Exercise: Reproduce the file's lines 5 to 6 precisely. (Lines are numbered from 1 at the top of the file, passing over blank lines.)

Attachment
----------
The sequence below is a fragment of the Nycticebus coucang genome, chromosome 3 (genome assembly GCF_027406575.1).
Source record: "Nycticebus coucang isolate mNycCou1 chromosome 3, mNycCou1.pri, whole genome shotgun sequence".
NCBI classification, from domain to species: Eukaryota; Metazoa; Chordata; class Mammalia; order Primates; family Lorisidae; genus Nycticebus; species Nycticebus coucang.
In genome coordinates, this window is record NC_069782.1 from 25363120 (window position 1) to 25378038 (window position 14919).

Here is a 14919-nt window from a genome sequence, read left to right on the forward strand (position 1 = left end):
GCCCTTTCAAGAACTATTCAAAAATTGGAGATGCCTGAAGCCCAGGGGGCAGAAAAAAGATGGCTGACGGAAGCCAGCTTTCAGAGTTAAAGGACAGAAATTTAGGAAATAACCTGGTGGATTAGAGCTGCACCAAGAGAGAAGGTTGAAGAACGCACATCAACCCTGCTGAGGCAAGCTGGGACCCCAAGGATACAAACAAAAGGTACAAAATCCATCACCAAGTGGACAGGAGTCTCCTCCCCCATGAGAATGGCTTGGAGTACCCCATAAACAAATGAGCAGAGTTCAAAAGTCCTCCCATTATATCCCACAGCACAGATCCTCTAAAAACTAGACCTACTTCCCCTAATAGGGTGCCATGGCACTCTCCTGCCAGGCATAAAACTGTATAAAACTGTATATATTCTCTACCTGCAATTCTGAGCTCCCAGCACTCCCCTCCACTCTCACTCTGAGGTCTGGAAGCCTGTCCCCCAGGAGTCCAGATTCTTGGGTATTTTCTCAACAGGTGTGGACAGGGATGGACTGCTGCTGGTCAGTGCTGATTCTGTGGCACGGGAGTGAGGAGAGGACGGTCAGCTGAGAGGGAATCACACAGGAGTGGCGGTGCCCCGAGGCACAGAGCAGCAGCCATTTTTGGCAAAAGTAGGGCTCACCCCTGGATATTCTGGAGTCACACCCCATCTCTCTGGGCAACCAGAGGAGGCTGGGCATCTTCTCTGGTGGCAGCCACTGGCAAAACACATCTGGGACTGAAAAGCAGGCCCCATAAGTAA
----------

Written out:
Here is a 14919-nt window from a genome sequence, read left to right on the forward strand (position 1 = left end):
GCCCTTTCAAGAACTATTCAAAAATTGGAGATGCCTGAAGCCCAGGGGGCAGAAAAAAGATGGCTGACGGAAGCCAGCTTTCAGAGTTAAAGGACAGAAATTTAGGAAATAACCTGGTGGATTAGAGCTGCACCAAGAGAGAAGGTTGAAGAACGCACATCAACCCTGCTGAGGCAAGCTGGGACCCCAAGGATACAAACAAAAGGTACAAAATCCATCACCAAGTGGACAGGAGTCTCCTCCCCCATGAGAATGGCTTGGAGTACCCCATAAACAAATGAGCAGAGTTCAAAAGTCCTCCCATTATATCCCACAGCACAGATCCTCTAAAAACTAGACCTACTTCCCCTAATAGGGTGCCATGGCACTCTCCTGCCAGGCATAAAACTGTATAAAACTGTATATATTCTCTACCTGCAATTCTGAGCTCCCAGCACTCCCCTCCACTCTCACTCTGAGGTCTGGAAGCCTGTCCCCCAGGAGTCCAGATTCTTGGGTATTTTCTCAACAGGTGTGGACAGGGATGGACTGCTGCTGGTCAGTGCTGATTCTGTGGCACGGGAGTGAGGAGAGGACGGTCAGCTGAGAGGGAATCACACAGGAGTGGCGGTGCCCCGAGGCACAGAGCAGCAGCCATTTTTGGCAAAAGTAGGGCTCACCCCTGGATATTCTGGAGTCACACCCCATCTCTCTGGGCAACCAGAGGAGGCTGGGCATCTTCTCTGGTGGCAGCCACTGGCAAAACACATCTGGGACTGAAAAGCAGGCCCCATAAGTAA